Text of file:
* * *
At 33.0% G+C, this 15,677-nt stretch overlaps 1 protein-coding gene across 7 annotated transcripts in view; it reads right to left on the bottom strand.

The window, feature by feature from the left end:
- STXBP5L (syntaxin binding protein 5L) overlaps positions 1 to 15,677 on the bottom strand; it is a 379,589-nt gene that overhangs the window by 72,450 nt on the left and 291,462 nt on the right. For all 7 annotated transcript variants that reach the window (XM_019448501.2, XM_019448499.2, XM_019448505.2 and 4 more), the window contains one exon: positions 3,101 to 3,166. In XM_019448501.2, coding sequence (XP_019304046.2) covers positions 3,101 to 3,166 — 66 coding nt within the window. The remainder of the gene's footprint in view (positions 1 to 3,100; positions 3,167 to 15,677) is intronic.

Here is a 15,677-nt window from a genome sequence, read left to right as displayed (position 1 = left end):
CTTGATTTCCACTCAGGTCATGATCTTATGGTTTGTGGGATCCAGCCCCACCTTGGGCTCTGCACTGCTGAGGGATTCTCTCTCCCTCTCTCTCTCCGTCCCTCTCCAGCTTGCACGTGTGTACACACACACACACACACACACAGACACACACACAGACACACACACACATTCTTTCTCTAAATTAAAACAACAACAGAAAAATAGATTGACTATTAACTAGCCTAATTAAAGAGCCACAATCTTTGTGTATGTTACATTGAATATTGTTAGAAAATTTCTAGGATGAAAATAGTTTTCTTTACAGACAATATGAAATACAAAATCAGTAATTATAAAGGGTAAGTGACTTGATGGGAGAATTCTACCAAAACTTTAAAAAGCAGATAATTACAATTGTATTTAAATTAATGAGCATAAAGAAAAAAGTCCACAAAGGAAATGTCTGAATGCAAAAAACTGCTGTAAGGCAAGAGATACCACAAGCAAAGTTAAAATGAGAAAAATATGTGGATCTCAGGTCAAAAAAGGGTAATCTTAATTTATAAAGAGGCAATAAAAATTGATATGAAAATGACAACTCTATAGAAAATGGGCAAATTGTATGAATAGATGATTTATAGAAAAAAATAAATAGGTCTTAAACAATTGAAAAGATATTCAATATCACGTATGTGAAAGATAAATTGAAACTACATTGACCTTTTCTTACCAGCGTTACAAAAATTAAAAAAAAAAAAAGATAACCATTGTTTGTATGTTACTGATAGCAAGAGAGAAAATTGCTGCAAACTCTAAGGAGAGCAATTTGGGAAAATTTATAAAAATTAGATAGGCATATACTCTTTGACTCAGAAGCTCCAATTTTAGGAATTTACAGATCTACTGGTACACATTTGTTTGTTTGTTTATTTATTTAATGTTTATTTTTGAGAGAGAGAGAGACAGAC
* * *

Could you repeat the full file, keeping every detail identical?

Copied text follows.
At 33.0% G+C, this 15,677-nt stretch overlaps 1 protein-coding gene across 7 annotated transcripts in view; it reads right to left on the bottom strand.

The window, feature by feature from the left end:
- STXBP5L (syntaxin binding protein 5L) overlaps positions 1 to 15,677 on the bottom strand; it is a 379,589-nt gene that overhangs the window by 72,450 nt on the left and 291,462 nt on the right. For all 7 annotated transcript variants that reach the window (XM_019448501.2, XM_019448499.2, XM_019448505.2 and 4 more), the window contains one exon: positions 3,101 to 3,166. In XM_019448501.2, coding sequence (XP_019304046.2) covers positions 3,101 to 3,166 — 66 coding nt within the window. The remainder of the gene's footprint in view (positions 1 to 3,100; positions 3,167 to 15,677) is intronic.

Here is a 15,677-nt window from a genome sequence, read left to right as displayed (position 1 = left end):
CTTGATTTCCACTCAGGTCATGATCTTATGGTTTGTGGGATCCAGCCCCACCTTGGGCTCTGCACTGCTGAGGGATTCTCTCTCCCTCTCTCTCTCCGTCCCTCTCCAGCTTGCACGTGTGTACACACACACACACACACACACAGACACACACACAGACACACACACACATTCTTTCTCTAAATTAAAACAACAACAGAAAAATAGATTGACTATTAACTAGCCTAATTAAAGAGCCACAATCTTTGTGTATGTTACATTGAATATTGTTAGAAAATTTCTAGGATGAAAATAGTTTTCTTTACAGACAATATGAAATACAAAATCAGTAATTATAAAGGGTAAGTGACTTGATGGGAGAATTCTACCAAAACTTTAAAAAGCAGATAATTACAATTGTATTTAAATTAATGAGCATAAAGAAAAAAGTCCACAAAGGAAATGTCTGAATGCAAAAAACTGCTGTAAGGCAAGAGATACCACAAGCAAAGTTAAAATGAGAAAAATATGTGGATCTCAGGTCAAAAAAGGGTAATCTTAATTTATAAAGAGGCAATAAAAATTGATATGAAAATGACAACTCTATAGAAAATGGGCAAATTGTATGAATAGATGATTTATAGAAAAAAATAAATAGGTCTTAAACAATTGAAAAGATATTCAATATCACGTATGTGAAAGATAAATTGAAACTACATTGACCTTTTCTTACCAGCGTTACAAAAATTAAAAAAAAAAAAAGATAACCATTGTTTGTATGTTACTGATAGCAAGAGAGAAAATTGCTGCAAACTCTAAGGAGAGCAATTTGGGAAAATTTATAAAAATTAGATAGGCATATACTCTTTGACTCAGAAGCTCCAATTTTAGGAATTTACAGATCTACTGGTACACATTTGTTTGTTTGTTTATTTATTTAATGTTTATTTTTGAGAGAGAGAGAGACAGAC